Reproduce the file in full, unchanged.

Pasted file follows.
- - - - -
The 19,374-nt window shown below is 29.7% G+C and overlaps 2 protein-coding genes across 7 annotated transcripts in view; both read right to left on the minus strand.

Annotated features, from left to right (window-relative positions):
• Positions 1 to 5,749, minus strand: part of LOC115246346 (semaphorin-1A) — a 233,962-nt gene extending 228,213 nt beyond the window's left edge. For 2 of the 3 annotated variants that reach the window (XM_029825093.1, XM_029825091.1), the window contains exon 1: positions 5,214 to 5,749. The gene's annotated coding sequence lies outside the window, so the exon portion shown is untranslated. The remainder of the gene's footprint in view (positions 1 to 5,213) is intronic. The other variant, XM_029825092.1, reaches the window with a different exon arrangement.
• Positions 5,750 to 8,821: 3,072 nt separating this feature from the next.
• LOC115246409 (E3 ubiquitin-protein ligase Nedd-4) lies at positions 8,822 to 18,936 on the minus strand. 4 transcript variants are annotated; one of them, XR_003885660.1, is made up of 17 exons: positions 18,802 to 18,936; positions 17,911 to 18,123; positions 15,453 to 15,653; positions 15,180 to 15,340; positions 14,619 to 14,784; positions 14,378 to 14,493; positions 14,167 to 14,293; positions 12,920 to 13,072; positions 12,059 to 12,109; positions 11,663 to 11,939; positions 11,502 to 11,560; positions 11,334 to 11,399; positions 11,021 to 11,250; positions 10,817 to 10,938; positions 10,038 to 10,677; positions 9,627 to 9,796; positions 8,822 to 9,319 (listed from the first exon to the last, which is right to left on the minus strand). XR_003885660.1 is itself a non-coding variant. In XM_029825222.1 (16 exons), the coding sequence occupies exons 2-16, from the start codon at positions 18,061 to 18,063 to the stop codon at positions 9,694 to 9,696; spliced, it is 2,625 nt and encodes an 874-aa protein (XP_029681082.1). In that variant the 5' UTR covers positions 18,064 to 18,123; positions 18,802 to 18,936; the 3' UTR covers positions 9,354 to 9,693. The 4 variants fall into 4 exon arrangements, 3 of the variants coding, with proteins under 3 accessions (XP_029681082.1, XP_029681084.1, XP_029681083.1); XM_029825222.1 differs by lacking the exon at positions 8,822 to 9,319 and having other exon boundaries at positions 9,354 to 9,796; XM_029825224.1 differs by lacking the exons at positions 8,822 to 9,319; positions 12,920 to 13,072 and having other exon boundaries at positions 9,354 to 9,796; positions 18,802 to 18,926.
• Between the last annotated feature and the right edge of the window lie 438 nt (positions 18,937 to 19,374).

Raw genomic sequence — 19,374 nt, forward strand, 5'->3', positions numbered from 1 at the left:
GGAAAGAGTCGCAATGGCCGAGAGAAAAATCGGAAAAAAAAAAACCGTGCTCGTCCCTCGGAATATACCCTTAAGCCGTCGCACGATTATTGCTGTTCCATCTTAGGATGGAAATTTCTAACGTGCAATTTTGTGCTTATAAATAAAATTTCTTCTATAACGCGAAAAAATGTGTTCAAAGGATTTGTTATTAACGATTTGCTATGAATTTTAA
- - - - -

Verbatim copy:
The 19,374-nt window shown below is 29.7% G+C and overlaps 2 protein-coding genes across 7 annotated transcripts in view; both read right to left on the minus strand.

Annotated features, from left to right (window-relative positions):
• Positions 1 to 5,749, minus strand: part of LOC115246346 (semaphorin-1A) — a 233,962-nt gene extending 228,213 nt beyond the window's left edge. For 2 of the 3 annotated variants that reach the window (XM_029825093.1, XM_029825091.1), the window contains exon 1: positions 5,214 to 5,749. The gene's annotated coding sequence lies outside the window, so the exon portion shown is untranslated. The remainder of the gene's footprint in view (positions 1 to 5,213) is intronic. The other variant, XM_029825092.1, reaches the window with a different exon arrangement.
• Positions 5,750 to 8,821: 3,072 nt separating this feature from the next.
• LOC115246409 (E3 ubiquitin-protein ligase Nedd-4) lies at positions 8,822 to 18,936 on the minus strand. 4 transcript variants are annotated; one of them, XR_003885660.1, is made up of 17 exons: positions 18,802 to 18,936; positions 17,911 to 18,123; positions 15,453 to 15,653; positions 15,180 to 15,340; positions 14,619 to 14,784; positions 14,378 to 14,493; positions 14,167 to 14,293; positions 12,920 to 13,072; positions 12,059 to 12,109; positions 11,663 to 11,939; positions 11,502 to 11,560; positions 11,334 to 11,399; positions 11,021 to 11,250; positions 10,817 to 10,938; positions 10,038 to 10,677; positions 9,627 to 9,796; positions 8,822 to 9,319 (listed from the first exon to the last, which is right to left on the minus strand). XR_003885660.1 is itself a non-coding variant. In XM_029825222.1 (16 exons), the coding sequence occupies exons 2-16, from the start codon at positions 18,061 to 18,063 to the stop codon at positions 9,694 to 9,696; spliced, it is 2,625 nt and encodes an 874-aa protein (XP_029681082.1). In that variant the 5' UTR covers positions 18,064 to 18,123; positions 18,802 to 18,936; the 3' UTR covers positions 9,354 to 9,693. The 4 variants fall into 4 exon arrangements, 3 of the variants coding, with proteins under 3 accessions (XP_029681082.1, XP_029681084.1, XP_029681083.1); XM_029825222.1 differs by lacking the exon at positions 8,822 to 9,319 and having other exon boundaries at positions 9,354 to 9,796; XM_029825224.1 differs by lacking the exons at positions 8,822 to 9,319; positions 12,920 to 13,072 and having other exon boundaries at positions 9,354 to 9,796; positions 18,802 to 18,926.
• Between the last annotated feature and the right edge of the window lie 438 nt (positions 18,937 to 19,374).

Raw genomic sequence — 19,374 nt, forward strand, 5'->3', positions numbered from 1 at the left:
GGAAAGAGTCGCAATGGCCGAGAGAAAAATCGGAAAAAAAAAAACCGTGCTCGTCCCTCGGAATATACCCTTAAGCCGTCGCACGATTATTGCTGTTCCATCTTAGGATGGAAATTTCTAACGTGCAATTTTGTGCTTATAAATAAAATTTCTTCTATAACGCGAAAAAATGTGTTCAAAGGATTTGTTATTAACGATTTGCTATGAATTTTAA